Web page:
Goes Well With: Blues and roots players, anyone who likes an slightly more burly or punchy quality to their tone.
Mahogany Back & Sides
Mahogany is known for its meaty midrange character, featuring a strong fundamental focus often described as “punchy,” “woody,” or “dry,” because it doesn’t produce a lot of ringing overtones. Mahogany’s earthy voice has been featured on many roots music recordings over the years.
Origin: Central and South America
Used On: The 500 Series, Acoustic 5 Series, LKSM
Mahogany is a good wood to anchor a discussion of tones, as a lot of other wood tones can be described in relation to it.
Its essential sonic profile is well represented in the midrange frequencies. Acoustic guitars in general tend to live in the midrange portion of the sound spectrum, but mahogany in particular displays a lot of midrange character.
That thick, present midrange sound is sometimes described in guitar circles as meaty, organic or even "chewy" wherever a player digs in on the fretboard, they're tapping into the core of the harmonic content of what a guitar produces.
Those great midrange frequencies produce overtones that stack up and produce bloom, giving the sound extra girth. When one hears the resulting harmonics, the "chewy" tone serves up a big mouthful of midrange. As a popular tonewood for many decades, mahogany has been used on scads of old school acoustic recordings, and that sonic heritage carries across various strains of roots music, from blues to folk to slack key.
Goes Well With: A broad range of players and musical styles; people who like a well-balanced tone, nice dynamic range and a healthy serving of overtones.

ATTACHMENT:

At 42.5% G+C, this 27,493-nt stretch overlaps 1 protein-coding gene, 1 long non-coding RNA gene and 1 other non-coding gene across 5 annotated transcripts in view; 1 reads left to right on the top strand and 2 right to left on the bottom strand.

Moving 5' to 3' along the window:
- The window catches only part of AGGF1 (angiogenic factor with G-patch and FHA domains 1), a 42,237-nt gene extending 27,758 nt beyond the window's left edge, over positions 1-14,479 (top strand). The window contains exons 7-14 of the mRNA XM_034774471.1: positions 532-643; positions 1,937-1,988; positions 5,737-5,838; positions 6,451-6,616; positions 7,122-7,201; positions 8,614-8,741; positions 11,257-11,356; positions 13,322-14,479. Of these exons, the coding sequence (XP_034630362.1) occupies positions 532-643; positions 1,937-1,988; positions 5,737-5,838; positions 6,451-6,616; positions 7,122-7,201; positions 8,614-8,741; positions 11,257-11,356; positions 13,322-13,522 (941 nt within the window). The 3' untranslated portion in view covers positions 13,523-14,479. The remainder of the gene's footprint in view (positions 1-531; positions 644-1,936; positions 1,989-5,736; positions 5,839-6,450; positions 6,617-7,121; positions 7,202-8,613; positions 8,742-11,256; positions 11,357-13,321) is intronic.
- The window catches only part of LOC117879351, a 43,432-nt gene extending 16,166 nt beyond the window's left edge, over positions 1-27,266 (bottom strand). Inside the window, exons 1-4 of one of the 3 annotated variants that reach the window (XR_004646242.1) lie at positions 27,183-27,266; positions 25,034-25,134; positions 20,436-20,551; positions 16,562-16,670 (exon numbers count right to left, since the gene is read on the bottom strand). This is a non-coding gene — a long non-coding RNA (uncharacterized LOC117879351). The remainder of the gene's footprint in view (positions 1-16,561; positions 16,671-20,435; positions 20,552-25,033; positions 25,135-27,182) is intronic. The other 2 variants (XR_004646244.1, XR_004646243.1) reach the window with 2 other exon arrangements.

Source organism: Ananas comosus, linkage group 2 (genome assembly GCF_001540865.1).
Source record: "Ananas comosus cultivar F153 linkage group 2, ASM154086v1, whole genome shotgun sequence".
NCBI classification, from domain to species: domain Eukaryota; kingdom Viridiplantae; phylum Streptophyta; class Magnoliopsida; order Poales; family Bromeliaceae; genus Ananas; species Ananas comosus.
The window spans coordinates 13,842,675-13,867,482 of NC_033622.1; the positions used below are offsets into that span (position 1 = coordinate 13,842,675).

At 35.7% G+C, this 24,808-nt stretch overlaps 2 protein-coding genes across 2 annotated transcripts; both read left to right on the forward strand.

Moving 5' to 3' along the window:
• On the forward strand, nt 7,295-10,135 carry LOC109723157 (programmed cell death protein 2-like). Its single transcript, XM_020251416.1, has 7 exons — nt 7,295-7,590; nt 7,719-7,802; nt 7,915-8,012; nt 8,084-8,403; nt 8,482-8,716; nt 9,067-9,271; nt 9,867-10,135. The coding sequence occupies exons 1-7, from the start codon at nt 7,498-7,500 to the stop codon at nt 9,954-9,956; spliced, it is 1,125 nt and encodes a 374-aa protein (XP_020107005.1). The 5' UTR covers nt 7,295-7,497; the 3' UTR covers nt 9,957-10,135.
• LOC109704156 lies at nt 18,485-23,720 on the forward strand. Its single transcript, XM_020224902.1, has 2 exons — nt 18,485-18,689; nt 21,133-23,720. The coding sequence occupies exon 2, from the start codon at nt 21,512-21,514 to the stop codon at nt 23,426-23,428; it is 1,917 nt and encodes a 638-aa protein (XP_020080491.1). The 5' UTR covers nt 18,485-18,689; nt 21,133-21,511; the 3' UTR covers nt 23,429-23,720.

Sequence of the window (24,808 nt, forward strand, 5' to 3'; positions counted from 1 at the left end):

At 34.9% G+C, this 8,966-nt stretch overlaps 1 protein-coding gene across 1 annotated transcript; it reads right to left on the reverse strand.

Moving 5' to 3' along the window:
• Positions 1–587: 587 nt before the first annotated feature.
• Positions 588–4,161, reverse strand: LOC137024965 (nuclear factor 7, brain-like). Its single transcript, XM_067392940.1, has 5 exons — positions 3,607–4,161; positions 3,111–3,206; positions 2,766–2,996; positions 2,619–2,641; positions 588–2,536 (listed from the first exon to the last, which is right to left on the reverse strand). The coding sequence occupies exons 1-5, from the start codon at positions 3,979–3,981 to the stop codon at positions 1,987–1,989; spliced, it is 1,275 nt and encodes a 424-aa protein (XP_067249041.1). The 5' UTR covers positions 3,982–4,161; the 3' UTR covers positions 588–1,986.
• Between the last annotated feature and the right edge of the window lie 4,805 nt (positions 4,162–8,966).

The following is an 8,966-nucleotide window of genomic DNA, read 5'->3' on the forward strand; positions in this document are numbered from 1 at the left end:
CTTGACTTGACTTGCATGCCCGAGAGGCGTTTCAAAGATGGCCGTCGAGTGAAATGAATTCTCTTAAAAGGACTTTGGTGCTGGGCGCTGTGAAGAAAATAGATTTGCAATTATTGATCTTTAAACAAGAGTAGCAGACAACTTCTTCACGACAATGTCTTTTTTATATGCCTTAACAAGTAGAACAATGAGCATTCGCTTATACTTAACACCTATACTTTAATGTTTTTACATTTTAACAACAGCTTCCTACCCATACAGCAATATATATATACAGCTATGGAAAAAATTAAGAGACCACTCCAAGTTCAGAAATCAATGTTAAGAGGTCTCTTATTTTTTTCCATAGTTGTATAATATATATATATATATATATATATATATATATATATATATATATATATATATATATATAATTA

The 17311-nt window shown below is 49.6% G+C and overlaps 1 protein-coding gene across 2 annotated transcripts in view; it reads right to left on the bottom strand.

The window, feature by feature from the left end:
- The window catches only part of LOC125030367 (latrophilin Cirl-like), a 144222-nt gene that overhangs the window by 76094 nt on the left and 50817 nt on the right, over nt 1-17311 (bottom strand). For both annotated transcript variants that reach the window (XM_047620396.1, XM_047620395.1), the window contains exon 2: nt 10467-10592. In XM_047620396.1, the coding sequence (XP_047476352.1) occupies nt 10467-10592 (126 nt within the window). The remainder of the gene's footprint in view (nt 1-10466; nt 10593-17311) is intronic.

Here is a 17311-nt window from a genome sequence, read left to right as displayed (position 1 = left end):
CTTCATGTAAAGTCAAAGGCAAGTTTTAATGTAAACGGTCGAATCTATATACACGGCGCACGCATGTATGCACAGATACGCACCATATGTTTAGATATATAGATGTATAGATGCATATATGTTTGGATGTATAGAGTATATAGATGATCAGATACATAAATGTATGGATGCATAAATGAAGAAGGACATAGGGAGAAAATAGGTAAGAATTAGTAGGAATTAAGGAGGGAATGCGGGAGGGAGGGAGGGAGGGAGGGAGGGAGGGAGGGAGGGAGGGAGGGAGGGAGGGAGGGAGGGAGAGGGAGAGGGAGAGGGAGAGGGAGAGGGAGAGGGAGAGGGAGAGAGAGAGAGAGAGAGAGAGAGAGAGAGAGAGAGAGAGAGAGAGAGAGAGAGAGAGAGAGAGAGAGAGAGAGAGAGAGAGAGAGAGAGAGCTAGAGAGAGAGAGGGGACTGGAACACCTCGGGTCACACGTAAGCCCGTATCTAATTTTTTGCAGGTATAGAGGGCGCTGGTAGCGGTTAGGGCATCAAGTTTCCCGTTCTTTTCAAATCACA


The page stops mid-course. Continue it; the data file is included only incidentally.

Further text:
Blues and other rootsy players tend to respond well to mahogany's midrange character. A smaller body mahogany guitar (GC or GA) might appeal to fingerstyle players, whereas more aggressive flatpickers might opt for a mahogany Dreadnought or GS.
For versatility, a mahogany GA is a good bet. Because of mahogany’s midrange, a player with"dark hands" will tend to sound darker on a mahogany guitar. A bright player will sound slightly less bright.
Expression System 2 (ES2)
The Expression System® 2 captures more of a guitar’s dynamic properties using a breakthrough behind-the-saddle design
The Taylor Expression System® 2 (ES2) is a revolutionary pickup design that delivers the latest in Taylor’s ongoing innovation in acoustic guitar amplification.
The heart of the Expression System 2 is Taylor’s patented behind-the-saddle pickup, which features three uniquely positioned and individually calibrated pickup sensors. The location of the sensors enables a more dynamic range of acoustic sound to be captured than ever before.
Together with Taylor’s custom-designed “professional audio”-grade preamp, this system produces exceptional amplified tone and responsiveness. On stage through a PA, plugged into your favorite acoustic amplifier, or direct into recording software, the Expression System 2 faithfully conveys the voice of your Taylor guitar.